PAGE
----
But at this point, one seems unlikely, and the other isn’t going to happen.
Vice president of player development Jared Banner met with reporters at the General Manager Meetings in Las Vegas on Monday, and he provided updates that brought a little more clarity to Davis and Canario’s health statuses.
Davis was limited to just five games in the AFL, which Banner told reporters was due to “general soreness,” but he is expected to be ready by spring training. Still, as Hoyer pointed out during his season-ending presser, Davis lost a lot of reps this season and was still trying to build back to his full strength prior to being pulled out of the AFL. So, it would make sense for the Cubs to take it easy and not try to rush Davis to be ready for Opening Day.
But at least for him, that’s not out of the realm of possibility. For Canario, his big league debut is still a ways away.
During a Dominican Winter League game on Oct. 27, Canario severely rolled his ankle stepping onto first base, and during his fall to the ground, landed on his shoulder. On Monday, Banner told reporters that Canario recently underwent surgery on his fractured left ankle, and he has an upcoming surgery to address a dislocated left shoulder. Banner also said Canario will not be ready for the beginning of 2023 and there’s no specific timetable for his return.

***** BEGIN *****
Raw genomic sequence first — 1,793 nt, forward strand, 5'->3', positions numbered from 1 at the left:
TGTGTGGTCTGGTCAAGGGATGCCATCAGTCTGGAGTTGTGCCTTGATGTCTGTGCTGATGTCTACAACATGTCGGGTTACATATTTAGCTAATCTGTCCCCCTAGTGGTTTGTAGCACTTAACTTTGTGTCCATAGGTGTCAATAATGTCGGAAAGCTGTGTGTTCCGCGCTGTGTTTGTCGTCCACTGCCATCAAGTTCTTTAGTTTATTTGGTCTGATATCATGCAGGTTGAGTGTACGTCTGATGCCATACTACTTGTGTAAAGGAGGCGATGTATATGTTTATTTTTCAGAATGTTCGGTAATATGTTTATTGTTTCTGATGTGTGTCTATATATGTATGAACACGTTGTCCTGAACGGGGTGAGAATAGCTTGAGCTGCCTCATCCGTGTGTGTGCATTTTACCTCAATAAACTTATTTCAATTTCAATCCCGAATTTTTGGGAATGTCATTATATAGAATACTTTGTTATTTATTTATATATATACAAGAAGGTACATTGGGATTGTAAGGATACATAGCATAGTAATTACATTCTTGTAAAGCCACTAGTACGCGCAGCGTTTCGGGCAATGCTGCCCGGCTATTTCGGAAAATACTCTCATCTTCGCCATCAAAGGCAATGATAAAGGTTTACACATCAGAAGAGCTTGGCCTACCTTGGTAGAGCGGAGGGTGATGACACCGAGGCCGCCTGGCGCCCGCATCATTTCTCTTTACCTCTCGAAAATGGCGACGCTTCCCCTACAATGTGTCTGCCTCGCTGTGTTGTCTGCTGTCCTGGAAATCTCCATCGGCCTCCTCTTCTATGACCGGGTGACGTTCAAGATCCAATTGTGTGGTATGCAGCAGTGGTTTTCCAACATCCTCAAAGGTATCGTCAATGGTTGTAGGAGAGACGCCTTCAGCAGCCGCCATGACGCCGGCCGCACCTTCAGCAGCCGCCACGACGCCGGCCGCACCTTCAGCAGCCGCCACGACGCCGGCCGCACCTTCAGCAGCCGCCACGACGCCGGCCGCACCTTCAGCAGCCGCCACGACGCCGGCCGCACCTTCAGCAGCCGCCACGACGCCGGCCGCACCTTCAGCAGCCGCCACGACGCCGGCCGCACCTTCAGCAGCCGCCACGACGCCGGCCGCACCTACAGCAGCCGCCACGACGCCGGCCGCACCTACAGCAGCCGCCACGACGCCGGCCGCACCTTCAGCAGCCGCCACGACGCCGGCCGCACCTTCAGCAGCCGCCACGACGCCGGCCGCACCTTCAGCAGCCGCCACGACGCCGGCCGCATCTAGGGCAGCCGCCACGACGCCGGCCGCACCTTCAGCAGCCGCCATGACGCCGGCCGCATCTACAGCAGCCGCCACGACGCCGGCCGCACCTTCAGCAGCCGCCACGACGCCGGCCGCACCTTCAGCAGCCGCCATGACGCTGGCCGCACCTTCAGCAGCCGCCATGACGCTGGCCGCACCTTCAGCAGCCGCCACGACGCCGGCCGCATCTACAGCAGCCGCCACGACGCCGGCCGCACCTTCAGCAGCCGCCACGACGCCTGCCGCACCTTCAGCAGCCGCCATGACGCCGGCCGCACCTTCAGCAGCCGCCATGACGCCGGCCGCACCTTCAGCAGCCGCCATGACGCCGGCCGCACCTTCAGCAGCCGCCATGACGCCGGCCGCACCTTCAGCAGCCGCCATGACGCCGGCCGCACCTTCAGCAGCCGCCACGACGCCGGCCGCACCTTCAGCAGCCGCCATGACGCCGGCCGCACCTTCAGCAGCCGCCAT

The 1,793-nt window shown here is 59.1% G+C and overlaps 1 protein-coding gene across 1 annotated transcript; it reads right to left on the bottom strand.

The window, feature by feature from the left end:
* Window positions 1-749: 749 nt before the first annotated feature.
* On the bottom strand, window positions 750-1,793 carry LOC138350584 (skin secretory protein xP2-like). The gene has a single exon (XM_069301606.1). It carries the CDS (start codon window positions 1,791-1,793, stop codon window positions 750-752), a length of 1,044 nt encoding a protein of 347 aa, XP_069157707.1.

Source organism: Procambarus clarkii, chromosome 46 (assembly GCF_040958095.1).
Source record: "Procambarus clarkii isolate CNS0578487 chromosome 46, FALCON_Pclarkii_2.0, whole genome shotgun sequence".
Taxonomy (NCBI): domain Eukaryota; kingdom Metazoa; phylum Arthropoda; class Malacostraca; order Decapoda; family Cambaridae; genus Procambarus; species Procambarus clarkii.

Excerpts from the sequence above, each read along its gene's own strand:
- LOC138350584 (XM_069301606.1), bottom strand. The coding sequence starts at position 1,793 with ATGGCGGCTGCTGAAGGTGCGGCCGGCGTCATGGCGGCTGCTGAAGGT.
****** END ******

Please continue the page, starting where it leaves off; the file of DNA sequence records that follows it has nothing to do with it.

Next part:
Those two situations, combined with the fact that No. 1 prospect Pete Crow-Armstrong probably won’t be ready until 2024 at the earliest, mean center field is still far from decided for 2023.
They could easily go with Morel at the spot early on while they monitor both Davis and Canario — which is of course something Morel would be just fine with doing.
“I’m available for any position that the team needs me,” he said during the last homestand of the season. “If the team wants me to play a certain position just to give someone else a breather, I’ll do that as well. But for me, it’s just focusing on having that availability for the team, whatever they need.”
There are also free agents the Cubs could take a look at. Aaron Judge is pretty unlikely at this point, but other options for center fielders who at the very least provide a steady glove include Kevin Kiermaier (who will be 33 in April, who missed all but 63 games last season due to a lingering hip issue and who is expected to have his $13 million club option declined by the Rays) and Cody Bellinger (who is a true non-tender candidate by the Dodgers after three incredibly disappointing years). Both would be seen more as reclamation projects with some upside, and both would likely come on short-term deals that wouldn’t get in any of the Cubs’ outfield prospects’ way while also allowing the Cubs to move them through the system at the right pace.
All in all, center field is a spot the Cubs absolutely must address this winter. There is no clear frontrunner for the starting job in the system right now, and a competitive Cubs team may require a non-in-house option for at least the beginning of next season.
Regardless of who the Cubs see as the center fielder of the future, they need to have a plan of attack for to get better production from the spot, on both sides of the ball, in 2023.